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Why the MBA Interview Is Not a Quiz Show, and What Makes a Good Thank You Note

Mission Admission: The Business School Interview Is Not a Quiz Show - mbaMissionThis time of year, many business school candidates are invited to interview with their target MBA programs. Some of these applicants inevitably fret and ask themselves, “What if I don’t know the answers to my interviewer’s questions?” The good news is that, as the title of this blog post states, a business school interview bears no resemblance to a TV quiz show. The admissions officer, alumnus/alumna, or student interviewing you will not ask you about esoteric topics and will not expect you to answer questions pertaining to business management. The majority of the questions you will encounter in your interview will pertain to your life and experiences. In other words, the interviewer will be asking you about you—so you will already have all the answers in hand from the beginning.

As a first step in preparing for your interviews, take time to reacquaint yourself with your own story, especially as you have presented it to the school in your application. Go back and reread your essays, contemplate pivotal moments in your life, and consider your major accomplishments and failures. By doing so, you will be sure to have the basic knowledge necessary to perform at your very best during your interview.

We recommend that after your interview, you write a thank you letter to your hosts, as many candidates tend to do. But what makes a good thank you note?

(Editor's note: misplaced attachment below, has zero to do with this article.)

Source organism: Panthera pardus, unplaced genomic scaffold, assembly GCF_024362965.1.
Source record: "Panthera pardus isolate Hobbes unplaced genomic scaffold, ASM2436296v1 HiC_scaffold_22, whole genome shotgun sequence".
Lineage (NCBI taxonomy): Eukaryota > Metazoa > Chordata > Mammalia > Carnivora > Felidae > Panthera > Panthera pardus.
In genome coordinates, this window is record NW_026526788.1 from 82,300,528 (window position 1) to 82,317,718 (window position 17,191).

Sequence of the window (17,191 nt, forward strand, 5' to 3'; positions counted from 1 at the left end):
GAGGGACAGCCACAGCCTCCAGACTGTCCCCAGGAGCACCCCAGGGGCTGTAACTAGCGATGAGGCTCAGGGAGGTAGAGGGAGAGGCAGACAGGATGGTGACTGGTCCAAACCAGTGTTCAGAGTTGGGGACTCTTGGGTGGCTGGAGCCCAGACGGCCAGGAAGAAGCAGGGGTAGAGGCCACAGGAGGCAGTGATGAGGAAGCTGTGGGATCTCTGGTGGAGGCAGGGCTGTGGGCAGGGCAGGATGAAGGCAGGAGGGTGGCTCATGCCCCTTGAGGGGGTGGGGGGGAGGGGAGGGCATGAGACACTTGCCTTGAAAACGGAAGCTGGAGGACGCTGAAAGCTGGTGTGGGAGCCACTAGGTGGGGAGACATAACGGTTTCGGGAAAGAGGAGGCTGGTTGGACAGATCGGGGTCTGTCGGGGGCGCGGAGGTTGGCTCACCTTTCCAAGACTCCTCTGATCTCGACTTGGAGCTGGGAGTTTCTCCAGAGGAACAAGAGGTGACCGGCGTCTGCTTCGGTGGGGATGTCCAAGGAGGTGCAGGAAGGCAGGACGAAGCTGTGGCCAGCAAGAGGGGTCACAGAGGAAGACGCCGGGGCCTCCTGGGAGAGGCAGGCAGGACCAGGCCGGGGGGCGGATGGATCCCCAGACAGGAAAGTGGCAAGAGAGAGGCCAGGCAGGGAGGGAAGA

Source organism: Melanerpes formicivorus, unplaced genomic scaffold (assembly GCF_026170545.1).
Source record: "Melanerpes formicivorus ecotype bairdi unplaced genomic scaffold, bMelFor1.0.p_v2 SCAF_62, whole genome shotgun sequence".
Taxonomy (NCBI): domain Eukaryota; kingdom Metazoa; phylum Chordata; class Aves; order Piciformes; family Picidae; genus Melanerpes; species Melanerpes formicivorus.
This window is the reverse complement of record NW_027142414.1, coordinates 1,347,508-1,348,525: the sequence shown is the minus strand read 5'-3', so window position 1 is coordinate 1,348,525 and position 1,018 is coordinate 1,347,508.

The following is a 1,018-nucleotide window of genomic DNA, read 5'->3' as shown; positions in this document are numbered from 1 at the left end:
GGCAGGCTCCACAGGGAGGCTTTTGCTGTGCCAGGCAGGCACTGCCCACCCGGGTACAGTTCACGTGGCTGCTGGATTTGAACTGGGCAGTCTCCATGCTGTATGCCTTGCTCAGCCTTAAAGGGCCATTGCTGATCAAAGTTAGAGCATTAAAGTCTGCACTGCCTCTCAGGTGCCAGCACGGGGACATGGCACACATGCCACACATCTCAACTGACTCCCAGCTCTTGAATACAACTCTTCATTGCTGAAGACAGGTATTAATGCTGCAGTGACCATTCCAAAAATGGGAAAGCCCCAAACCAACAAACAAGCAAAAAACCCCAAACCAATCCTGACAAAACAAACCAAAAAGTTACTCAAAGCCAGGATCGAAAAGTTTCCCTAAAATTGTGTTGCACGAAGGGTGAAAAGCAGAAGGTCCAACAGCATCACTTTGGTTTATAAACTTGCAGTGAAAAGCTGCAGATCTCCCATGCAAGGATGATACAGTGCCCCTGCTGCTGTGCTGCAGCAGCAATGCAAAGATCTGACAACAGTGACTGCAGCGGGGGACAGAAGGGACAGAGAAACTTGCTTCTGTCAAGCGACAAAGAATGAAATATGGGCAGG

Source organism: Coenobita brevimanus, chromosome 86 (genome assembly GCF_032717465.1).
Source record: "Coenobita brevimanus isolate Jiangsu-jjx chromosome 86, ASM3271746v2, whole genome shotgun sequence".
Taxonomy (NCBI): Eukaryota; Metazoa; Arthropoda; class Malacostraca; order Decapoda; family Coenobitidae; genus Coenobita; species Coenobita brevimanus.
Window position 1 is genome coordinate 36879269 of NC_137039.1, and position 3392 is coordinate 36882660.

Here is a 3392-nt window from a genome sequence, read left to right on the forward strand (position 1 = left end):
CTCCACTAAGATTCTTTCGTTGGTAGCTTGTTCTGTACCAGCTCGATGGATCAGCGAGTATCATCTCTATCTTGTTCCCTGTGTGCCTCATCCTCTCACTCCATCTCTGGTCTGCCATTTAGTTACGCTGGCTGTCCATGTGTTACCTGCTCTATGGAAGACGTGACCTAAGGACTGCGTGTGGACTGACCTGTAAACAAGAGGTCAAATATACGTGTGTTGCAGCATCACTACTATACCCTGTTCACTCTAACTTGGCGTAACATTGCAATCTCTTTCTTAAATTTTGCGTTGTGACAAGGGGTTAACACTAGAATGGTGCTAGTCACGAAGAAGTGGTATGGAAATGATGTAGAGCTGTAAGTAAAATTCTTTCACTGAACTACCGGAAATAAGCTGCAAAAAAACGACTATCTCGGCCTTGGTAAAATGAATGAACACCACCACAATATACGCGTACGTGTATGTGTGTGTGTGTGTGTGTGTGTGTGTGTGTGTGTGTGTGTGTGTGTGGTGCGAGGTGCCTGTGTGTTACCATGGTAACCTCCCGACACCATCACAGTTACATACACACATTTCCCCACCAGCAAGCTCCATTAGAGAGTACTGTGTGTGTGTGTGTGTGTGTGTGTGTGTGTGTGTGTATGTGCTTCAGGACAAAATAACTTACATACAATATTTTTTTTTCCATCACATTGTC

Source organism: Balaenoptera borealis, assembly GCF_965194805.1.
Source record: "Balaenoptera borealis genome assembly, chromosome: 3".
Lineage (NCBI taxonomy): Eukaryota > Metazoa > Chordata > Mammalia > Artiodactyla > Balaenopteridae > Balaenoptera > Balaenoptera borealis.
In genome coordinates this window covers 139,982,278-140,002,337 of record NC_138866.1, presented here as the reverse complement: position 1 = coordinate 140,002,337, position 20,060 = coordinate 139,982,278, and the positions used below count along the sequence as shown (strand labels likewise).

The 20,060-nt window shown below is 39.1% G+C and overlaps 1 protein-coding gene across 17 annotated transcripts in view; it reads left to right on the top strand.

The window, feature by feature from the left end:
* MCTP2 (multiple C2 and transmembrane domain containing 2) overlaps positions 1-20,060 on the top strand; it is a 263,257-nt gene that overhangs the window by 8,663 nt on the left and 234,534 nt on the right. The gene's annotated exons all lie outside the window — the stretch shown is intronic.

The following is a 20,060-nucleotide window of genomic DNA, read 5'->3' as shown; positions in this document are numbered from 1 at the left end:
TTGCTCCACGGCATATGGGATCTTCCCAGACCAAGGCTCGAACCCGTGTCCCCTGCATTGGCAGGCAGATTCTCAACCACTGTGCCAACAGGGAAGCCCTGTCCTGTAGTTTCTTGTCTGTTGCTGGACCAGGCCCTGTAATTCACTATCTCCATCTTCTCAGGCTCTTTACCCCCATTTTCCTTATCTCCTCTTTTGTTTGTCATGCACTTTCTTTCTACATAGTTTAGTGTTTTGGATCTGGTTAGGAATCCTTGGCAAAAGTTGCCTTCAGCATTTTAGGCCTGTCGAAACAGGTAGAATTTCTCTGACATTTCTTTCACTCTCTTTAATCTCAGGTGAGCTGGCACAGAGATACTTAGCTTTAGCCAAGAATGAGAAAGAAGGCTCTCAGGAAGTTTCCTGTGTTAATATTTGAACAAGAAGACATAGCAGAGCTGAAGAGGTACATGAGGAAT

Personalization: When writing to your host/interviewer, show sincerity by personalizing your letter. By handwriting your letter and mentioning specifics about your conversation and experiences, you will continue to foster your connection with that individual and show that your interaction truly made an impression.

Brevity: Your letter should be no more than a few sentences long. If you write several paragraphs, you run the risk of creating the negative impression that you are trying too hard or do not respect limits (possibly even suggesting that you might carry on too long in class). By being brief and sincere, you will instead make a powerful impression that will yield results.

Speed: Ideally, send your letter within 24 hours of your visit and within 48 hours at the most. Most interviewers must submit their reports very soon after the interview, and your thank you note will have a better chance of positively influencing this report if it is received before the report is submitted. Also, after too long, your interest may logically fall into question, or your host may simply forget some of the details of your conversation that you are trying to reinforce. By writing your letter immediately, you will give the impression that you have been energized by the experience and are eager to maintain your connection.

Thank you notes are generally not a “make or break” aspect of your candidacy, but they can establish continuity and demonstrate your continued interest to your target school’s representatives. We encourage candidates to follow up with such notes because they are a low-cost way of reinforcing a positive impression and relationship.

mbaMission offers even more interview advice in our free Interview Primers, which are available for the 17 top-ranked business schools.




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